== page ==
It is worth noting, as The New York Times did, that “The president is not involved in the firing decisions of career employees like Mr. McCabe. His firing had been recommended by veteran disciplinary officials.”

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However, the folks at The Times insisted that “Mr. Trump’s statements loom large over the decision, which is why previous presidents have typically refrained from wading into law enforcement and personnel matters.”

So, what did the FBI Agents Association have to say about McCabe’s firing? Not a whole lot of anything.

“FBI Special Agents put their lives on the line every day to defend our country from criminal and national security threats,” a statement from FBIAA President Thomas O’Connor said.

“Since its founding, the FBIAA has worked in cooperation with the Bureau and with Congress to develop personnel procedures that simultaneously guarantee the professionalism of the FBI and the rights of Special Agents. While the FBIAA does not comment on personnel matters, the Association remains fully committed to ensuring that every FBIAA member is provided appropriate procedural protections. The FBIAA also strongly believes that personnel decisions should never be politicized.”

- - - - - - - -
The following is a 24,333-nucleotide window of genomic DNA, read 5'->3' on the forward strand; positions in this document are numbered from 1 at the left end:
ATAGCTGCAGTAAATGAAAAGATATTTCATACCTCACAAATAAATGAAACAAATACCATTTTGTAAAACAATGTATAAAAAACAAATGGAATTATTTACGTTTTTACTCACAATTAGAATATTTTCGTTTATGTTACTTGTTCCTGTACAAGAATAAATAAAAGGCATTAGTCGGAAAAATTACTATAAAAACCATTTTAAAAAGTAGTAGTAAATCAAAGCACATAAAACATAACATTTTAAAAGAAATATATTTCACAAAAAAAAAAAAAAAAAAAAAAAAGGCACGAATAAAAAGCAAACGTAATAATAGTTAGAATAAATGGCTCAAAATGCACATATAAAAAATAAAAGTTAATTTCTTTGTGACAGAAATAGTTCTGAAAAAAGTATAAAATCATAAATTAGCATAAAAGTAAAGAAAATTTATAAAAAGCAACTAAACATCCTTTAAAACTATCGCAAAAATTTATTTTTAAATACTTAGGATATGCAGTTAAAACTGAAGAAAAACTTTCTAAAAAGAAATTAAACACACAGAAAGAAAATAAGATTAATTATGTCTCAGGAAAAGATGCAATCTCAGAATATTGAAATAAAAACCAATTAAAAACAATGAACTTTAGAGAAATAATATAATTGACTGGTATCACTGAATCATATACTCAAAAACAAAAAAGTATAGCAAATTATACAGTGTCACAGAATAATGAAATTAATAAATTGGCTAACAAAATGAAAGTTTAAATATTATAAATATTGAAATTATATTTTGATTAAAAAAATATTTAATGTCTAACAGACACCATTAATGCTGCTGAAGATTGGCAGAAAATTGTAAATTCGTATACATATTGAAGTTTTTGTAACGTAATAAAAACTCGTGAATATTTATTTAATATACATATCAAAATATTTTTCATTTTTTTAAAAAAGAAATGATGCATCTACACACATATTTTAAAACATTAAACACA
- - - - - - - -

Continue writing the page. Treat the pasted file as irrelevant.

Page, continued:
Let me translate that into emoji: ¯\_(ツ)_/¯

For all of McCabe’s fiery invective, there wasn’t a whole lot of support there. Perhaps it’s because the fact that the people McCabe are accusing of being political shills are, quoth The Times “veteran disciplinary officials” who had likely been with the Department of Justice long before Trump was in the White House and had recommended his firing.

Or, maybe it’s the fact that the reason he was terminated after those 20 years of service was how he handled the biggest case of his career.

Or maybe it’s the fact that the whole “It’s like the Saturday Night Massacre all over again ZOMG!” narrative that the media’s cooked up and McCabe is playing into tacitly delegitimizes the parts of the DOJ that aren’t being weaponized for political reasons.

Either way, it’s a very telling non-statement statement — and a very big sign Andrew McCabe oughtn’t expect to get much support from his former colleagues in the Bureau.

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C. Douglas Golden is a writer who splits his time between the United States and Southeast Asia. Specializing in political commentary and world affairs, he's written for Conservative Tribune and The Western Journal since 2014.
C. Douglas Golden is a writer who splits his time between the United States and Southeast Asia. Specializing in political commentary and world affairs, he's written for Conservative Tribune and The Western Journal since 2014. Aside from politics, he enjoys spending time with his wife, literature (especially British comic novels and modern Japanese lit), indie rock, coffee, Formula One and football (of both American and world varieties).
Morristown, New Jersey
Catholic University of America
Languages Spoken
English, Spanish
Topics of Expertise
American Politics, World Politics, Culture